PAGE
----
Little League softball team disqualified because of naughty social media photo; did punishment fit crime?

A social media photo and hurt feelings led to the hard work of a kids softball team being wiped out.

Little League officials disqualified the Atlee Little League’s Junior softball after the kids, aged 12 – 14-years-old, shared a photo of themselves giving the finger, directed at the host team, Kirkland, Washington, on Snapchat, The Richmond Times-Dispatch reported.

The announcement came on Saturday, mere hours before the team was set to play in the championship game to be broadcast on ESPN2.

“After discovering a recent inappropriate social media post involving members of Atlee Little League’s Junior League Softball tournament team, the Little League® International Tournament Committee has removed the Southeast Region from the 2017 Junior League Softball World Series for violation of Little League’s policies regarding unsportsmanlike conduct, inappropriate use of social media, and the high standard that Little League International holds for all its participants,” Little League said in a statement.

Atlee defeated Kirkland in the semi-finals, but was replaced by them in the championship game because of the photo.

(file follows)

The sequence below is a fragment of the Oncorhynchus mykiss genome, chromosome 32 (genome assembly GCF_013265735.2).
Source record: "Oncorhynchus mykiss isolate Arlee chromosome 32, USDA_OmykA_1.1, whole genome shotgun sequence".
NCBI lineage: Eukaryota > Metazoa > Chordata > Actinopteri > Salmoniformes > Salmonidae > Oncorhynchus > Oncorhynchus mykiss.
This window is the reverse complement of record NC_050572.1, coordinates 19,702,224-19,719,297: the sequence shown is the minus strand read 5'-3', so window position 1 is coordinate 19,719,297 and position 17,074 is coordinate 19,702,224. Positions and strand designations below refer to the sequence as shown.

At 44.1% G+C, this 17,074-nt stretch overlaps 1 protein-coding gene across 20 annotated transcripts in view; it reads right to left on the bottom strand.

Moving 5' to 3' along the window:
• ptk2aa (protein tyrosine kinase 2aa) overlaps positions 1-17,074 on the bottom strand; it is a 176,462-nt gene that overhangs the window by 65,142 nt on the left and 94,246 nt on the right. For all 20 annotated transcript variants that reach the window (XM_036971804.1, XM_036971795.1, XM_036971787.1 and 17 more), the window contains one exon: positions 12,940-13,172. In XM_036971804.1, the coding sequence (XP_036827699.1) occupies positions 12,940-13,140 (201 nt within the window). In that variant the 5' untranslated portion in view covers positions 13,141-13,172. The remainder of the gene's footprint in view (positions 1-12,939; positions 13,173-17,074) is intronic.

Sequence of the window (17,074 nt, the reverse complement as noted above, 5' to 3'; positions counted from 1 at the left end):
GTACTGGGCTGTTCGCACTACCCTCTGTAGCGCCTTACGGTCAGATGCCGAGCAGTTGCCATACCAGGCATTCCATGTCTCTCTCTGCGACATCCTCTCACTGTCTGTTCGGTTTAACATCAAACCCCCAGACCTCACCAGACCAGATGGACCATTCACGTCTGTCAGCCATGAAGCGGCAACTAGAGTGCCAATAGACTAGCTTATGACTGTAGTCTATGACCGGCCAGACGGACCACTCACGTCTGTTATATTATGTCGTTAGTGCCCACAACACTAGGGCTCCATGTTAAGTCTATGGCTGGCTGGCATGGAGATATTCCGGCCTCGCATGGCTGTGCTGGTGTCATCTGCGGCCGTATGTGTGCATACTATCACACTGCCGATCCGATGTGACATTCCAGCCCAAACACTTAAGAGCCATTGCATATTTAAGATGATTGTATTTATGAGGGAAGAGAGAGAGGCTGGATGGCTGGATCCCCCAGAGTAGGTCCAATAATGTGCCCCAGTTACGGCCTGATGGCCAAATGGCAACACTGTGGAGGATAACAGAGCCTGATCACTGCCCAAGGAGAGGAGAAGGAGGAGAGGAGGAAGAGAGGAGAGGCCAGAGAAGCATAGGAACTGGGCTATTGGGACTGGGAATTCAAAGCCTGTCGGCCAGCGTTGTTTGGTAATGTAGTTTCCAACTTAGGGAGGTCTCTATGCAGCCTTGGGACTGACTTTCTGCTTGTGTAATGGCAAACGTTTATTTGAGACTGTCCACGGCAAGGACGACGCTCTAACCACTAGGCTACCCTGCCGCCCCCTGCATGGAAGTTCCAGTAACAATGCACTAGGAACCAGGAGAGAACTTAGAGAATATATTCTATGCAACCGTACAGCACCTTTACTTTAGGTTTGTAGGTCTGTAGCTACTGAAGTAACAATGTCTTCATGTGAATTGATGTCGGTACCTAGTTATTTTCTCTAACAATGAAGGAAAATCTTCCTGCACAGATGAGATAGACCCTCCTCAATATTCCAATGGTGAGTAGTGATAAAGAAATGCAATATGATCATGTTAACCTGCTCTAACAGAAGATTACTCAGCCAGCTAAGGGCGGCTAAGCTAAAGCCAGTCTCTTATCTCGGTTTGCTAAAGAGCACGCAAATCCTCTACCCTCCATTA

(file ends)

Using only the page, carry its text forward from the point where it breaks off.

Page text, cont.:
“We are deeply disappointed this social media post did not reflect the core values of Little League International or Atlee Little League,” Jamie Batten, the president of Atlee Little League, said in a statement on Saturday. “We expect Little League International will take the time to fully investigate the matter, and we will comply with this investigation by providing all information about unpleasant interactions including the social media post and the time leading up to that event – not all of which were on the part of those on the Atlee softball team.

“We desire to protect all youth who are recipients of inappropriate behavior both on and off the field, as we take very seriously our charge to impart the value of good sportsmanship,” he wrote.

Atlee’s manager, Scott Currie, said he had the post deleted immediately after he was made aware of it, and had his team apologize, but said he disagrees with the league’s decision.

It’s a travesty for these girls,” Currie told the Times-Dispatch on Saturday. “Yes, they screwed up, but I don’t think the punishment fit the crime.”

Opinions varied on social media.

Some agreed with the manager.

Some thought the punishment was deserved.

And some made the stretch to blame sexism.

What do you think? Was the punishment appropriate or too severe?

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Carmine Sabia

Carmine Sabia Jr started his own professional wrestling business at age 18 and went on to become a real estate investor. Currently he is a pundit who covers political news and current events.
Carmine Sabia

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